Trigger Healthy Habits

At the end of the day, it’s all about habits, isn’t it? If on one day you skip your exercise routine or eat a triple cheeseburger at McDonald’s, you may feel a little down, but it’s not going to kill you. But it takes multiple conscious decisions, every single day, to keep you living at your healthiest and happiest. And that’s the difficulty of making healthy choices.

One of the best pieces of advice for making healthy habits part of your regular routine is to focus on one habit at a time, which is the focus of Leo Babatua’s book, The Power of Less. Decide one small change you can make, take it from being something that you’re hoping to fit into your life and turn it into something that is as natural to you as putting on your pants in the morning. And then begin again with the next small change. A very worth endeavor, but how do we get from doing the habit once to doing it once per day (or hour, or week, or whatever metric you set)?

You could get an app, set an alarm, or follow a myriad of other strategies, but I had a very interesting experiment last week as I tried to make two different habits stick.

My two habits:

  • Start my work day by taking care of three emails on my to-do list
  • Soak the quinoa and nuts that I make every morning for breakfast overnight.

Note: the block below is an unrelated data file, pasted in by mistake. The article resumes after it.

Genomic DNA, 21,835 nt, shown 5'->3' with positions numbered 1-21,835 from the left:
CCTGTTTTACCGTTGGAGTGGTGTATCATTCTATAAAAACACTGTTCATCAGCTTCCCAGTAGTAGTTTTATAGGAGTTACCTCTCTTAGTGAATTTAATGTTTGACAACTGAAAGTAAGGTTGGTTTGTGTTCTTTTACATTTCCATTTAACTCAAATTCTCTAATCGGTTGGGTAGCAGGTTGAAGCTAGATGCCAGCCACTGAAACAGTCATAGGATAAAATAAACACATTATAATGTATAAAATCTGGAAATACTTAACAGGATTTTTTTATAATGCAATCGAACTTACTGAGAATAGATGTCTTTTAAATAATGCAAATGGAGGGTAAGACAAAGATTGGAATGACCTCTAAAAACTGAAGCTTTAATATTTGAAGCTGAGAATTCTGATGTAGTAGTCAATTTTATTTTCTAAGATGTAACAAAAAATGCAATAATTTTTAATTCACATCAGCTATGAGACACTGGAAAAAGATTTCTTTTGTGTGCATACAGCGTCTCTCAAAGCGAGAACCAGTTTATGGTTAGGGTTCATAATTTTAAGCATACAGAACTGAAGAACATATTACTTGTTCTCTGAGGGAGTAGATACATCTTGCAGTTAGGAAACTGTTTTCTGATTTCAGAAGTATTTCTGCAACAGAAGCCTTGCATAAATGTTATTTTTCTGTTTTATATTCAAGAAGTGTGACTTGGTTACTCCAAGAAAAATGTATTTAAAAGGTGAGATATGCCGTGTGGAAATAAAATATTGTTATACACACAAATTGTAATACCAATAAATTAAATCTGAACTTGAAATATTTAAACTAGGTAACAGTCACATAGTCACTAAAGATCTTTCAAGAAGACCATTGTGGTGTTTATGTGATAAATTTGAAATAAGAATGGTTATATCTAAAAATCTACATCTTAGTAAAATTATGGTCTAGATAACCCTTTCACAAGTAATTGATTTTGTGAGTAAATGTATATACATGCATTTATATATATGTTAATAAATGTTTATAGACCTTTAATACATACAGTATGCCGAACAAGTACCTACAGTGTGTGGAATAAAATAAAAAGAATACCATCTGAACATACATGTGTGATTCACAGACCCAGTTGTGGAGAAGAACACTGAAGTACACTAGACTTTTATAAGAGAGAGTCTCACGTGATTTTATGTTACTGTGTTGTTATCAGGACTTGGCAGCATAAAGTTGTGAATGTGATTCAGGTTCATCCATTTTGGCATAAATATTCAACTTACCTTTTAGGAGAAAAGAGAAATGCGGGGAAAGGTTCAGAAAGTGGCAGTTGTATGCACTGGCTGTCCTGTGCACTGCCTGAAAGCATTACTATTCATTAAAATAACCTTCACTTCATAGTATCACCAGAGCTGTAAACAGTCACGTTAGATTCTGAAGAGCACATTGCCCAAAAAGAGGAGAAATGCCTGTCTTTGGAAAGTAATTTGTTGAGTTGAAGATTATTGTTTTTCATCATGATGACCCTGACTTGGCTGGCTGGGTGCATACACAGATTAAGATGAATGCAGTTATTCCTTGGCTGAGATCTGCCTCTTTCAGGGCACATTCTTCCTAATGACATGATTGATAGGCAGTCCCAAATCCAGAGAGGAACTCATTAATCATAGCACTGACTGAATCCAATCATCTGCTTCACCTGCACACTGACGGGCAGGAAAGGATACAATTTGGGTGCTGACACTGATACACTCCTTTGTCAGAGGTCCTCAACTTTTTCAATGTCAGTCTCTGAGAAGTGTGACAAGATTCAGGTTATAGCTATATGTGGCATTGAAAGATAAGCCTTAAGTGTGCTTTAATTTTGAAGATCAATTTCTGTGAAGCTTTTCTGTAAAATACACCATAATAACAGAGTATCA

Habit one was super easy. Every day: wake up, to my computer, three emails, boom, done.
Habit number two went more like: wake up, to my computer, three emails, realize I didn’t soak the quinoa, woops!

Why was writing the three emails so easy, while soaking quinoa was so difficult, even though soaking grains is less mentally taxing and time consuming? The issue, I realized, was that the emails were tied to a habit I already had, waking up and going to my computer, while soaking quinoa was a random new task that I didn’t have programmed in my brain as a normal activity. After many frustrating days of forgetting my new habit, I started to daisy chain my new habit to something that was already in my routine: washing my dinner dishes became a little reminder that it was time to put quinoa on to soak as well. By linking my new habit to a habit that was well-established, I began to remember to soak quinoa more often, even if I was not making dinner that day! It was really amazing.

Leo has talked about the link between triggers and habits before, but this was the first time I had put it to use. Leo says to choose a trigger that is already firmly ingrained in your routine and that you do every day. I would add to choose a trigger that is in the same geographic location (e.g., your kitchen) or is somehow related to your new habit, to help your brain along in creating that bond.

Choosing the healthy route isn’t always the easiest, but it sure does feel good.

More habit resources:

2 Responses to “Trigger Healthy Habits”

  1. […] I’ve mentioned the importance of soaking grains to reduce their phytate content before, but to recap – while there are lots of great nutrients in grains and beans, many of these nutrients are bound to phytate, and can’t be absorbed by the body. Soaking these foods, however, activates the enzyme phytase, which breaks down the phytate and allows your body to absorb the vitamins and minerals. So to get the full benefit of the calcium, magnesium, and the other vitamins, soak your oats, rice, lentils, chickpeas, and almonds! […]

Leave a Reply